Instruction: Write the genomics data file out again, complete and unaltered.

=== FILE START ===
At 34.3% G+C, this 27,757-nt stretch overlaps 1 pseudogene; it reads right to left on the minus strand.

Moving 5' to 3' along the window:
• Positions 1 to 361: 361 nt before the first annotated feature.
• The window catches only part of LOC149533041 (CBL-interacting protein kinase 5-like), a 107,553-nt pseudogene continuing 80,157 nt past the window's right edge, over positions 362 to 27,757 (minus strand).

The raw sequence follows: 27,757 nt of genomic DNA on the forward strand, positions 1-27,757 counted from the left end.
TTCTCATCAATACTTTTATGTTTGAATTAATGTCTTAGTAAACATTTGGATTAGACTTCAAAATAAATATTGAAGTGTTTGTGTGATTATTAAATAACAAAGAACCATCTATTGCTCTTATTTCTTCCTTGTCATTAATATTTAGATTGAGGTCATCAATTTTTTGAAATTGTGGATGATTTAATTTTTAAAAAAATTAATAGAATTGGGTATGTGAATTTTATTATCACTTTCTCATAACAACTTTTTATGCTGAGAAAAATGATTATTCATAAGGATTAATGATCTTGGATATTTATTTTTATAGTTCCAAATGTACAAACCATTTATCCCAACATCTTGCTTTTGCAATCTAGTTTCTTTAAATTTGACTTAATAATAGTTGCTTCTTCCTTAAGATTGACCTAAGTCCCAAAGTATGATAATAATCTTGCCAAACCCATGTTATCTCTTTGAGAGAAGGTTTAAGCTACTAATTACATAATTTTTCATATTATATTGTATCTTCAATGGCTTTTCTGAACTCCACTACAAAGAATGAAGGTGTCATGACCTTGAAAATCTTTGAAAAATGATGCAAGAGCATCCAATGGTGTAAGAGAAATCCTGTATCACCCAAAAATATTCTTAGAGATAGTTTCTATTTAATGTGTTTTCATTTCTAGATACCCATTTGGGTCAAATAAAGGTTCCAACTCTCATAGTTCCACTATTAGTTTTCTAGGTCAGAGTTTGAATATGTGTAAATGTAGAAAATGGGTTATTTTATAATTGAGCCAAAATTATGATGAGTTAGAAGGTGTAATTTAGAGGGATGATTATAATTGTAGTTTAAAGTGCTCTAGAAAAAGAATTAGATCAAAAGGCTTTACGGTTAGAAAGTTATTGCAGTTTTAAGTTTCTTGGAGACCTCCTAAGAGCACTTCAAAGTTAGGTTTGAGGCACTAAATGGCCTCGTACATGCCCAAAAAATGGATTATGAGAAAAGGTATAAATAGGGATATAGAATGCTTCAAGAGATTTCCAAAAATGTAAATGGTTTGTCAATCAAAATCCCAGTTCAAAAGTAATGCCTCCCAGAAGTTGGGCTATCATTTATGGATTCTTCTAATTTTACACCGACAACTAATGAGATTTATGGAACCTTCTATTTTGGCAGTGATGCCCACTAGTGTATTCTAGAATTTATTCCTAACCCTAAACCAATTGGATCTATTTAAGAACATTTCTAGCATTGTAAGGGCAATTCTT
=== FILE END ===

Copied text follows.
At 34.3% G+C, this 27,757-nt stretch overlaps 1 pseudogene; it reads right to left on the minus strand.

Moving 5' to 3' along the window:
• Positions 1 to 361: 361 nt before the first annotated feature.
• The window catches only part of LOC149533041 (CBL-interacting protein kinase 5-like), a 107,553-nt pseudogene continuing 80,157 nt past the window's right edge, over positions 362 to 27,757 (minus strand).

The raw sequence follows: 27,757 nt of genomic DNA on the forward strand, positions 1-27,757 counted from the left end.
TTCTCATCAATACTTTTATGTTTGAATTAATGTCTTAGTAAACATTTGGATTAGACTTCAAAATAAATATTGAAGTGTTTGTGTGATTATTAAATAACAAAGAACCATCTATTGCTCTTATTTCTTCCTTGTCATTAATATTTAGATTGAGGTCATCAATTTTTTGAAATTGTGGATGATTTAATTTTTAAAAAAATTAATAGAATTGGGTATGTGAATTTTATTATCACTTTCTCATAACAACTTTTTATGCTGAGAAAAATGATTATTCATAAGGATTAATGATCTTGGATATTTATTTTTATAGTTCCAAATGTACAAACCATTTATCCCAACATCTTGCTTTTGCAATCTAGTTTCTTTAAATTTGACTTAATAATAGTTGCTTCTTCCTTAAGATTGACCTAAGTCCCAAAGTATGATAATAATCTTGCCAAACCCATGTTATCTCTTTGAGAGAAGGTTTAAGCTACTAATTACATAATTTTTCATATTATATTGTATCTTCAATGGCTTTTCTGAACTCCACTACAAAGAATGAAGGTGTCATGACCTTGAAAATCTTTGAAAAATGATGCAAGAGCATCCAATGGTGTAAGAGAAATCCTGTATCACCCAAAAATATTCTTAGAGATAGTTTCTATTTAATGTGTTTTCATTTCTAGATACCCATTTGGGTCAAATAAAGGTTCCAACTCTCATAGTTCCACTATTAGTTTTCTAGGTCAGAGTTTGAATATGTGTAAATGTAGAAAATGGGTTATTTTATAATTGAGCCAAAATTATGATGAGTTAGAAGGTGTAATTTAGAGGGATGATTATAATTGTAGTTTAAAGTGCTCTAGAAAAAGAATTAGATCAAAAGGCTTTACGGTTAGAAAGTTATTGCAGTTTTAAGTTTCTTGGAGACCTCCTAAGAGCACTTCAAAGTTAGGTTTGAGGCACTAAATGGCCTCGTACATGCCCAAAAAATGGATTATGAGAAAAGGTATAAATAGGGATATAGAATGCTTCAAGAGATTTCCAAAAATGTAAATGGTTTGTCAATCAAAATCCCAGTTCAAAAGTAATGCCTCCCAGAAGTTGGGCTATCATTTATGGATTCTTCTAATTTTACACCGACAACTAATGAGATTTATGGAACCTTCTATTTTGGCAGTGATGCCCACTAGTGTATTCTAGAATTTATTCCTAACCCTAAACCAATTGGATCTATTTAAGAACATTTCTAGCATTGTAAGGGCAATTCTT